Although his individual does not have a fore foot varus deformity (because we have examined  her) it needs to be ruled out because it is  big driver of what you see in many folks.  In FF varus the forefoot is inverted with respect to the rear foot. This can be rigid (cannot descend the 1st ray and medial side of the tripod) or plastic (has the range of motion, but it hasn’t been developed).

We, as clinicians, like to assume that MOST FEET have a range of motion that folks are not using, which may be due to muscle weakness, ligamentous tightness, pathomechanics, joint fixation, etc. Our 1st job is to examine test the feet and make sure they are competent. Then and only then, after a trial of therapy and exercise, would you consider any type of more permanent “shoe prescription”.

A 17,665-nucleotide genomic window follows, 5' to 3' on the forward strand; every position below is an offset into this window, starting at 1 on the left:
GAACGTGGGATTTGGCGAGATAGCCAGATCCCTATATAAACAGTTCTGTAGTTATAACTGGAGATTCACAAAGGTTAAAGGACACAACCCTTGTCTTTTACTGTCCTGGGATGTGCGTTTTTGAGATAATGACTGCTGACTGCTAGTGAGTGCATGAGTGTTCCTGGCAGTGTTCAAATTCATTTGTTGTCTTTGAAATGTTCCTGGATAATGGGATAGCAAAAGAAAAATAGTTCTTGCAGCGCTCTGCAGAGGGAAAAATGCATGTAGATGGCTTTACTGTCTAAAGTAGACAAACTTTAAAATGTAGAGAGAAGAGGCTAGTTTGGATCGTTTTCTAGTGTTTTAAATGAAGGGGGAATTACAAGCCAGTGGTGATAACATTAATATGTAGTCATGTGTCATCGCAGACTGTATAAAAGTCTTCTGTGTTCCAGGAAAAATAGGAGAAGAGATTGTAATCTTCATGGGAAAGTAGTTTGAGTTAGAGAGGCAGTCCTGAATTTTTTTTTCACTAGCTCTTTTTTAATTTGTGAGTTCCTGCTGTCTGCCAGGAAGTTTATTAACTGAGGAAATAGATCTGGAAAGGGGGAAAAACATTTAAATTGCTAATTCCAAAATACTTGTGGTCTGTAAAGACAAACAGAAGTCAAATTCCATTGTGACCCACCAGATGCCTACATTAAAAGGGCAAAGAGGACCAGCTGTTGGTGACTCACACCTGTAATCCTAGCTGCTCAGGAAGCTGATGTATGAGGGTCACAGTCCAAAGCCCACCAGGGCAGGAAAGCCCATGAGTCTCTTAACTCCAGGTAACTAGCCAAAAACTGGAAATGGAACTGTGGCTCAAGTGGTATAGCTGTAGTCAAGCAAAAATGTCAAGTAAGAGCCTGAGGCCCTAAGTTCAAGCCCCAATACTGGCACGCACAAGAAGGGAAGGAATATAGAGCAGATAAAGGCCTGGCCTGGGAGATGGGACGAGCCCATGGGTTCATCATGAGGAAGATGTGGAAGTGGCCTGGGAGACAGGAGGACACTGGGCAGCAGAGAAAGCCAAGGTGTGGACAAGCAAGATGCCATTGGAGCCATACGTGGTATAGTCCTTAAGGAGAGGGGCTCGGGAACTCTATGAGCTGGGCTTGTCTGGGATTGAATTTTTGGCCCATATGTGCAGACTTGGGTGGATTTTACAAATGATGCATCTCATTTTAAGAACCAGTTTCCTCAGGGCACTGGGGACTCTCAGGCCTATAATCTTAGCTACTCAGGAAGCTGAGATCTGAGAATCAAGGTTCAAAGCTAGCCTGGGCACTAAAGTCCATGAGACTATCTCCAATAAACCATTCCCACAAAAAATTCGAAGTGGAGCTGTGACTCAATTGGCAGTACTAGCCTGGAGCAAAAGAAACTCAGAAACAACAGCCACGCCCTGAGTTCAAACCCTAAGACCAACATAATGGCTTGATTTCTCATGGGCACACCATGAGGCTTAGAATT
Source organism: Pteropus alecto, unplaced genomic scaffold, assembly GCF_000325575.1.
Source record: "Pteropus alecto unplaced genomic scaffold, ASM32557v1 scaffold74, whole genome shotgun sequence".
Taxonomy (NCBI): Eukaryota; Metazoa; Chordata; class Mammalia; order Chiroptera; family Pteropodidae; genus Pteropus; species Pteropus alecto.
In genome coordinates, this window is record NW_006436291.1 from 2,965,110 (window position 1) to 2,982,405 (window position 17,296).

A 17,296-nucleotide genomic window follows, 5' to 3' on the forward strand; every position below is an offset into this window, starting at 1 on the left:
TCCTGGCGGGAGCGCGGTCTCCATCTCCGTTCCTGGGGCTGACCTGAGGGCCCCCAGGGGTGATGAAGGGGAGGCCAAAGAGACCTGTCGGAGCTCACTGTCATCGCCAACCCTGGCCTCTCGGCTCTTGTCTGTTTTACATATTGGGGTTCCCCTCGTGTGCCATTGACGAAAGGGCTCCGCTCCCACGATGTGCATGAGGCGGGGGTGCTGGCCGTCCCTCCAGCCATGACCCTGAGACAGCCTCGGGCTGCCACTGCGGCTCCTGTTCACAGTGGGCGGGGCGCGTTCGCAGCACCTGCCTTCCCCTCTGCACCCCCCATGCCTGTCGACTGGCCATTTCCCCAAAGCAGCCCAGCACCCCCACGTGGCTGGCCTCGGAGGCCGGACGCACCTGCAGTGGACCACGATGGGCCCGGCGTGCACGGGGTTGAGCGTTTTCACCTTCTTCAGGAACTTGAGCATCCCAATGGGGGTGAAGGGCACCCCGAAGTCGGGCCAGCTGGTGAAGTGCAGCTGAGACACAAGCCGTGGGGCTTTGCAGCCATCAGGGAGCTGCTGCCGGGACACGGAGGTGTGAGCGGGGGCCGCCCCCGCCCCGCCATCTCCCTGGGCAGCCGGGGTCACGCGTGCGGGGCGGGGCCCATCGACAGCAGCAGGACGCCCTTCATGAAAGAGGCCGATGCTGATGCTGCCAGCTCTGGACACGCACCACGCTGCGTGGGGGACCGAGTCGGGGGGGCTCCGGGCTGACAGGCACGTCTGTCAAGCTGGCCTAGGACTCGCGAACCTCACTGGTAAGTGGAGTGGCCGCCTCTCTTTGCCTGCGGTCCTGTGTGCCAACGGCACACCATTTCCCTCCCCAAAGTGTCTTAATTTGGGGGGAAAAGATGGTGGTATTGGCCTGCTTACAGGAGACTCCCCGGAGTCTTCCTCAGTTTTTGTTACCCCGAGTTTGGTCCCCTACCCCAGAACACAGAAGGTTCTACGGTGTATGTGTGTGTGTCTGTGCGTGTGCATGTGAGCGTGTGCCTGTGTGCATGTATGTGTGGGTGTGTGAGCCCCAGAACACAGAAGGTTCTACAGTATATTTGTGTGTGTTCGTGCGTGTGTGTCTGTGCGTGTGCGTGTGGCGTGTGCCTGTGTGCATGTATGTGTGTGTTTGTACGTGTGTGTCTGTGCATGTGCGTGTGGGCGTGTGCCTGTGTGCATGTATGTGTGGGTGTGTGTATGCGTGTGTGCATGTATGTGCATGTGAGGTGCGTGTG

If the individual has a rigid deformity, then you MAY consider a shoe that “brings the ground up” to the foot. Often time we find, with diligent effort on your and the individuals part, that a shoe with motion control features is not needed.

Sometimes the individual is not willing to do their homework and put in the work necessary to make things happen. This would also be a case where an orthotic or shoe can assist in giving the person mechanics that they do not have.

We have not seen many (or any) shoes that correct specifically for a fore foot varus (ie a shoe with fore foot motion control ONLY). The Altra Provision/Provisioness has a full length varus post which may help, but may over correct the mid foot as well. Be careful of what you prescribe.